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Subject: Casting techniques for wooden carving

Casting techniques for wooden carving

From: Annemarie La Pensee <annemarie.lapensee>
Date: Tuesday, April 11, 2006
Frank Hassard <f.hassard [at] tiscali__co__uk> writes

>I am working on a reproduction Chippendale cabriole leg chair
>(c.1860) carved in mahogany. One of the ear-pieces to the top of the
>proper right side is missing. ...
>... I think it may be possible to cast a new one from one of the
>existing ear-pieces (and then tailor it to suit). However, I do not
>have much experience with such techniques. I understand that there
>are concerns with some of the epoxy systems regarding
>discolouration, texture etc. Could someone give me some advice on
>how to get the best results and which materials/techniques are
>presently favoured (and ethically acceptable)? ...

One option in such a situation would be to scan the existing ear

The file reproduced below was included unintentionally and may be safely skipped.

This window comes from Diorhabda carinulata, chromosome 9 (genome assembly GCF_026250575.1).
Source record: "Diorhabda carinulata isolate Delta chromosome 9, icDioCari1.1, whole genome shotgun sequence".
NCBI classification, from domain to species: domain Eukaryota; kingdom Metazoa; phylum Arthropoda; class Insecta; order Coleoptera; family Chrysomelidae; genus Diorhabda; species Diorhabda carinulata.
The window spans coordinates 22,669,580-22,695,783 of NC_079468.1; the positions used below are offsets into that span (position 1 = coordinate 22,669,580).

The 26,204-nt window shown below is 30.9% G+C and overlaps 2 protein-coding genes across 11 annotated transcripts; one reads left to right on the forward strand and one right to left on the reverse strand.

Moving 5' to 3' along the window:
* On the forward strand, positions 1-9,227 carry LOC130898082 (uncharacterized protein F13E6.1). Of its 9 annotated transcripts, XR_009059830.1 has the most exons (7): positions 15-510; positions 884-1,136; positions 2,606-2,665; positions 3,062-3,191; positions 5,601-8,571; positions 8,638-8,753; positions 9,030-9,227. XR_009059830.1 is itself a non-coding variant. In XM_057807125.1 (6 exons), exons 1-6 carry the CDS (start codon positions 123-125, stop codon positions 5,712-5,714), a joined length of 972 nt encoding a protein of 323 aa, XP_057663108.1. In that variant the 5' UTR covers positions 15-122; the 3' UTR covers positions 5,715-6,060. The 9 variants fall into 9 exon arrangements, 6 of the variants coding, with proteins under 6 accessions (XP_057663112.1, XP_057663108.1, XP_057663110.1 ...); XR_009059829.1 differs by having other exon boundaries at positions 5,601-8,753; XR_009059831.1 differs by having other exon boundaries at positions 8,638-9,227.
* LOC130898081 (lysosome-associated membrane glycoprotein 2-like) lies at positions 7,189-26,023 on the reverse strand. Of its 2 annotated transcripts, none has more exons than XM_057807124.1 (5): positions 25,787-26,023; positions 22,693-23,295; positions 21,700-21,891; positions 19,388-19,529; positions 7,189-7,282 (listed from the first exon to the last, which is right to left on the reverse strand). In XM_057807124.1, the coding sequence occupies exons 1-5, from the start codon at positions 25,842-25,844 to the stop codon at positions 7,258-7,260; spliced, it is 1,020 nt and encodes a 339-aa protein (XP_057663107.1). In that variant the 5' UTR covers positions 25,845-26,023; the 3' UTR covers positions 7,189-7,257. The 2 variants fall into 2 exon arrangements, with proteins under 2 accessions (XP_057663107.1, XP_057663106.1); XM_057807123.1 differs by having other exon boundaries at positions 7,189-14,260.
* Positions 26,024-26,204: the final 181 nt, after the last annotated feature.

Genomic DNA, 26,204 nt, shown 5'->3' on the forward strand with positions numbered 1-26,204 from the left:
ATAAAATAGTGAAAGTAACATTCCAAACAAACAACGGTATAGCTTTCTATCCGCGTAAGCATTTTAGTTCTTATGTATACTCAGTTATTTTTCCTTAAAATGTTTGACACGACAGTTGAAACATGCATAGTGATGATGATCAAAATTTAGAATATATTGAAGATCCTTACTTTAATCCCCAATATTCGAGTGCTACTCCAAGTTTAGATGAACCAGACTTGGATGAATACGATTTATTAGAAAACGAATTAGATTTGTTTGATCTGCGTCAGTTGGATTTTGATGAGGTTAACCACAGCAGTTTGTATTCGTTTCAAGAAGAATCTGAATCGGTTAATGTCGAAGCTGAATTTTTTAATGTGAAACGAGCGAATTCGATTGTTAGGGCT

piece using a 3d laser scanner--in this case it would have to be a
highly accurate sub-millimetre scanner that was employed. Once the
3d data had been recorded from the original, it can easily be
mirrored (if required) to create the missing piece. From the
completed data set a new piece could be machined (using a Computer
Numerically Controlled CNC machine, where the tool path of the drill
is controlled by the 3d data provided) into wood, or another
material (such as a cast resin), if it was deemed that you wanted it
to be obvious that the piece was a later addition.

Alternatively, a master could be machined, or made by rapid
prototyping technologies--where modern materials are built-up layer
by layer using the 3d data as the template. From this master, a new
piece could be cast using traditional techniques. These methods,
although by no means the only, nor necessarily the most appropriate
in every case, do mean that there is no contact with the original
object's surface at any time during the process, thereby totally
eliminating the risk of staining, discolouration, or of damaging
friable surfaces. We have been using such methods in conservation,
here and elsewhere for 8 years with excellent results, in cases
where the original is too friable or sensitive to be replicated
using traditional techniques.

Annemarie La Pensee
Laser Technology
Research Scientist
National Museums Liverpool
+44 151 478 4915
Fax: +44 151 478 4810

                  Conservation DistList Instance 19:51
                  Distributed: Friday, April 21, 2006
                       Message Id: cdl-19-51-011
Received on Tuesday, 11 April, 2006

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